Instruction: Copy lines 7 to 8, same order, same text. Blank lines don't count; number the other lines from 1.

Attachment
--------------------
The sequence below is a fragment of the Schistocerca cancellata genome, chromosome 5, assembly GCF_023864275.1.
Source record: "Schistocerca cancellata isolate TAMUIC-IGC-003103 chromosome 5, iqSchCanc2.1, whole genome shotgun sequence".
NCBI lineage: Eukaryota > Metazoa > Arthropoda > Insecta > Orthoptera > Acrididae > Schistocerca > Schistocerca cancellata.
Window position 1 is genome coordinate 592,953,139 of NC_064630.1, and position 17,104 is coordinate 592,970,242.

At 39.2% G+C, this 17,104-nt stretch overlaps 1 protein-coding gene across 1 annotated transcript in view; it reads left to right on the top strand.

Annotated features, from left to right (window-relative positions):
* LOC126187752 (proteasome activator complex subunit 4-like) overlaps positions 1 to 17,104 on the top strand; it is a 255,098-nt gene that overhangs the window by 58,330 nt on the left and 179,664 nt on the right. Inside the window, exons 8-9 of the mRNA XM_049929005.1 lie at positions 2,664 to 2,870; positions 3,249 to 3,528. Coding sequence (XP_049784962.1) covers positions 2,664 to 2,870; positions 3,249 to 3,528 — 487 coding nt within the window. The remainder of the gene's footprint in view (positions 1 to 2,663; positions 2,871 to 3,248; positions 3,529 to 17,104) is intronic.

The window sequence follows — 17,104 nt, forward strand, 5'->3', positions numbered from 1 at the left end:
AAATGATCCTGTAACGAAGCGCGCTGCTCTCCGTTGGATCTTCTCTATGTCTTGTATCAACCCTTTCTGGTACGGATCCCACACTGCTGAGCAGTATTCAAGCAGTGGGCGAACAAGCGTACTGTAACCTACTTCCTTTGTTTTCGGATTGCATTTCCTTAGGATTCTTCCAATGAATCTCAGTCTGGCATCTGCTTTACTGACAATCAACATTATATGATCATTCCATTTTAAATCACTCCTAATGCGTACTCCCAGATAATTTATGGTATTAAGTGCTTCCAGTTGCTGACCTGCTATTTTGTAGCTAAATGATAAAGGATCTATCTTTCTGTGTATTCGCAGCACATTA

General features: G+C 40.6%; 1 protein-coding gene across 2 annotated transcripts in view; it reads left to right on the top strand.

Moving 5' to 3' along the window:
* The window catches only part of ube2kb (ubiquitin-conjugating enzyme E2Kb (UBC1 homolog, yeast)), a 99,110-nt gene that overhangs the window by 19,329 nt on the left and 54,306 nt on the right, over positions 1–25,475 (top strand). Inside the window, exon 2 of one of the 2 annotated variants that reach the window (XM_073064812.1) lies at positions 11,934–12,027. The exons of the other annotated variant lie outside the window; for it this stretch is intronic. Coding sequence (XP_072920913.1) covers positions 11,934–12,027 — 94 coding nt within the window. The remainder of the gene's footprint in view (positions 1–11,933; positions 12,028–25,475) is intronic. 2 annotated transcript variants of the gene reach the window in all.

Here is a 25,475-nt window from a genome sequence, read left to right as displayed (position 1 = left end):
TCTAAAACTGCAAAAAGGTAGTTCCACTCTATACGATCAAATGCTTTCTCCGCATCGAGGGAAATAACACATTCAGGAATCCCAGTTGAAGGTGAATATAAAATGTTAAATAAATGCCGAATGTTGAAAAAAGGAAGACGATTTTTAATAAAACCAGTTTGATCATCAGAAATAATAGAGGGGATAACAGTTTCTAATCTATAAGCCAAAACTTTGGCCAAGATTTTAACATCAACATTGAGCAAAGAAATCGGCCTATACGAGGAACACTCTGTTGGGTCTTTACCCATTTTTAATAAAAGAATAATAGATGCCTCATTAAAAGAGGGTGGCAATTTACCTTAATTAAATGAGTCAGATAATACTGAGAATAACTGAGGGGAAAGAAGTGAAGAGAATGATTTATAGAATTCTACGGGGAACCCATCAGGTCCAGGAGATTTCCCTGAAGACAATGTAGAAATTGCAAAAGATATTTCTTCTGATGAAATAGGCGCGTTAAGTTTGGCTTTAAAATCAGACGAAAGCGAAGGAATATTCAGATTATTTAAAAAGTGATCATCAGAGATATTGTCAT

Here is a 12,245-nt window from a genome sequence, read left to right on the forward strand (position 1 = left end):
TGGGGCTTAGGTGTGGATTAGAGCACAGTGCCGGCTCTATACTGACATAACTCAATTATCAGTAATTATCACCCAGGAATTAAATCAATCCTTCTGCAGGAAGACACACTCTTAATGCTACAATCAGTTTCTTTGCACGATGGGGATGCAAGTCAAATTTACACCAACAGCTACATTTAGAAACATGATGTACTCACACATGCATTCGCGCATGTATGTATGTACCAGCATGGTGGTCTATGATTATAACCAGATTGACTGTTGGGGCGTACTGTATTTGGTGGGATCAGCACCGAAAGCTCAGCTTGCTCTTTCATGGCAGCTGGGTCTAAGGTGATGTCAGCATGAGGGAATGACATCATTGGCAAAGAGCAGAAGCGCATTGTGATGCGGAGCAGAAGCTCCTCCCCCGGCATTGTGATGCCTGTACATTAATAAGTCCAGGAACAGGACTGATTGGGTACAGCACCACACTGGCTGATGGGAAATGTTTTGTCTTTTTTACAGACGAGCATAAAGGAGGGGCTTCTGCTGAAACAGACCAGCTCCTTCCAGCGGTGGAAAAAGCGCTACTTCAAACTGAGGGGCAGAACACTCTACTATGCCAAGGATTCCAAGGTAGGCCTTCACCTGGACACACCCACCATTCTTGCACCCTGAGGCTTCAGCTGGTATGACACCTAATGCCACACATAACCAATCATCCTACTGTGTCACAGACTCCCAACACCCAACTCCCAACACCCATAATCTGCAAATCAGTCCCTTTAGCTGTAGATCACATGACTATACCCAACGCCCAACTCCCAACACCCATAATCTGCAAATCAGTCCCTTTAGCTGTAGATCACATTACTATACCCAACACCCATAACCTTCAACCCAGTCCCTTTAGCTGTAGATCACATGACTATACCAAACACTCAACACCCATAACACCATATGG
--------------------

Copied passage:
* LOC126187752 (proteasome activator complex subunit 4-like) overlaps positions 1 to 17,104 on the top strand; it is a 255,098-nt gene that overhangs the window by 58,330 nt on the left and 179,664 nt on the right. Inside the window, exons 8-9 of the mRNA XM_049929005.1 lie at positions 2,664 to 2,870; positions 3,249 to 3,528. Coding sequence (XP_049784962.1) covers positions 2,664 to 2,870; positions 3,249 to 3,528 — 487 coding nt within the window. The remainder of the gene's footprint in view (positions 1 to 2,663; positions 2,871 to 3,248; positions 3,529 to 17,104) is intronic.

The window sequence follows — 17,104 nt, forward strand, 5'->3', positions numbered from 1 at the left end: